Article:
In terms of actually changing those habitual patterns, Brian suggested being more conscious of where we do our food shopping, noting that the environment we find ourselves in can greatly impact us. He commented that farmer's markets and co-ops were much better places to buy food than the "toxic environment" of a supermarket where there are many food items we would ideally avoid. From my knowledge, supermarkets are laid out in such a way to lure you into buying items you don't need. When you do shop at a supermarket, it's best to stick to the edges of the store--produce, meat, dairy--rather than go up and down the aisles where the food is highly processed. Of course, shopping at a farmer's market and getting more directly to the source of the food is ideal, but when it's not an option there are still wise ways to manage a supermarket.

Brian also suggested that eating with others can help alter our food habits for the better. When we eat alone, we are often mindlessly stuff food in our face as we zone out or watch something on Netflix. In these circumstances we tend to eat more than we need and are more likely to make poor food choices. When we eat with others, the meal can be infused with joy. Eating returns to being a communal activity (which it has been throughout human history), and we share in the delight of eating good food with our friends and families. Dining in groups of like-minded individuals can also encourage us to stick to our ethics of good food choices.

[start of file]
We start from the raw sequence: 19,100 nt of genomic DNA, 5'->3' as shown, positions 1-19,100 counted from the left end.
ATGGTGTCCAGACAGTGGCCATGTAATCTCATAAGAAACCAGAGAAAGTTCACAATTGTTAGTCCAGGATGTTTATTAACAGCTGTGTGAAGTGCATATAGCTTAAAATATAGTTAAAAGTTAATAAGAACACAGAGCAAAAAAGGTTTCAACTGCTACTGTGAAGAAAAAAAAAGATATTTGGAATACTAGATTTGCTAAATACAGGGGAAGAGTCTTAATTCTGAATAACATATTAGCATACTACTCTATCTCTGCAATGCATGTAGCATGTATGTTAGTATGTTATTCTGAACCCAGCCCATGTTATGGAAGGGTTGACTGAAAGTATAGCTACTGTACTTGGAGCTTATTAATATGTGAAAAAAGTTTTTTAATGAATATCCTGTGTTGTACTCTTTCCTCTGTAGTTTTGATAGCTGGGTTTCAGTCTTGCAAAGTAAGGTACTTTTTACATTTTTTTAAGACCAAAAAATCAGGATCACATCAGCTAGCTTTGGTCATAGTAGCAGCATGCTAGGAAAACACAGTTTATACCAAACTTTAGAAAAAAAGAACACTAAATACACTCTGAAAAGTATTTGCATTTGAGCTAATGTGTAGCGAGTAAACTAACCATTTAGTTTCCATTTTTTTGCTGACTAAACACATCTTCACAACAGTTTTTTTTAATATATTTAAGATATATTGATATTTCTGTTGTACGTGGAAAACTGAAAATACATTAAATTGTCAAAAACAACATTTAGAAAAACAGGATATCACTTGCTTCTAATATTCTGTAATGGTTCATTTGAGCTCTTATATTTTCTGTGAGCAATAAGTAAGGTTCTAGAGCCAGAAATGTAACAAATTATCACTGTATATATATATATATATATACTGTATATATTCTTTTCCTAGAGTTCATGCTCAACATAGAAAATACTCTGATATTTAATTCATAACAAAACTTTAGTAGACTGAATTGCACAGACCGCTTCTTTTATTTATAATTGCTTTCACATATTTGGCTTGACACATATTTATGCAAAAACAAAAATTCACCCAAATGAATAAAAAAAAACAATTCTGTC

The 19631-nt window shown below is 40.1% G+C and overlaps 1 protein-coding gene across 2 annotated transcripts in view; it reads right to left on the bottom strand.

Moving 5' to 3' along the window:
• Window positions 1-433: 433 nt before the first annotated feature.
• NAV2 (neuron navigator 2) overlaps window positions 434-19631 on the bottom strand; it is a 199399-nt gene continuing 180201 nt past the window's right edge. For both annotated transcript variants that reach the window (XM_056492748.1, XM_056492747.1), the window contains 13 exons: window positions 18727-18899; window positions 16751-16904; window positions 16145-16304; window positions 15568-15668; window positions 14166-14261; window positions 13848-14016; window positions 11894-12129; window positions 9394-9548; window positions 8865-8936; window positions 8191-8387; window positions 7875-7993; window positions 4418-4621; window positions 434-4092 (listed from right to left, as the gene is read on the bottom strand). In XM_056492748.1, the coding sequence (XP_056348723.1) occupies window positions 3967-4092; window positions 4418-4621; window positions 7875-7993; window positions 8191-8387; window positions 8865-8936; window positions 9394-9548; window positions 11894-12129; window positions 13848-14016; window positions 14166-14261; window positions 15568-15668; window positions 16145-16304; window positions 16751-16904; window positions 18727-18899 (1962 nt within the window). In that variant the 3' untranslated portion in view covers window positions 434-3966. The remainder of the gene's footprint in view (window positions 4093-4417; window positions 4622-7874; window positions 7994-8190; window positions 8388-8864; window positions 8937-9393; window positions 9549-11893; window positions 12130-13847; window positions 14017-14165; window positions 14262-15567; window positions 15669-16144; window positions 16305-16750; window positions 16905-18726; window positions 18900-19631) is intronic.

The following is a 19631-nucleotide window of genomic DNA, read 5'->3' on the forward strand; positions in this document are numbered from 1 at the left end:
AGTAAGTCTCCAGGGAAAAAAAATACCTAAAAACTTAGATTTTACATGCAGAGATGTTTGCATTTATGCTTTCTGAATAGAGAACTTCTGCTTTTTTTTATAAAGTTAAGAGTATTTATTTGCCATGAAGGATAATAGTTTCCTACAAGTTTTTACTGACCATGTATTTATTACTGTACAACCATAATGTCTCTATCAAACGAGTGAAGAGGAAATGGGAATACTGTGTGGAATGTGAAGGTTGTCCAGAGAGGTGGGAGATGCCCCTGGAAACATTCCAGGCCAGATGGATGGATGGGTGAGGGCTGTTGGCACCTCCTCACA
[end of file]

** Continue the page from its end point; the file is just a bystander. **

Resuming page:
The final piece of advice from Brian was to expand our food options. We often become so used to what we think we like that we rule out other foods. When we open our minds (and stomachs) to new foods, we may be presently surprised. When it comes to our tendency to gravitate toward particular food items for nostalgic reasons, there are often other options out there. For example, one year for my birthday I was craving ice-cream cake. Rather than buying me the typical Carvel's ice-cream cake that basically tastes like childhood, my friend made me an ice-cream cake from scratch. I didn't even think of that as a possibility, but results were delicious! And much better than Carvel's.

(Ok, so in this context maybe I should have used an example of eating homemade kale chips instead of potato chips or something, but ice-cream cake is important too!)
We may think of our food choices as minor, but their impact is far reaching. We will drive ourselves crazy if we all of a sudden try to be conscious of every single food item we procure and consume. It is likely sitting down to meditate for the first time and thinking we will reach enlightenment. But if we start small eventually the larger patterns of food consumption will change as well. There are always alternatives to what we think of as fixed situations. So good luck and happy eating!   


Monday, July 28, 2014

Bug Bites

Recently, I’ve been talking a lot about why insects should be incorporated into our diets. It makes perfect sense, but when I bring it up I’m often met with disgust. But why?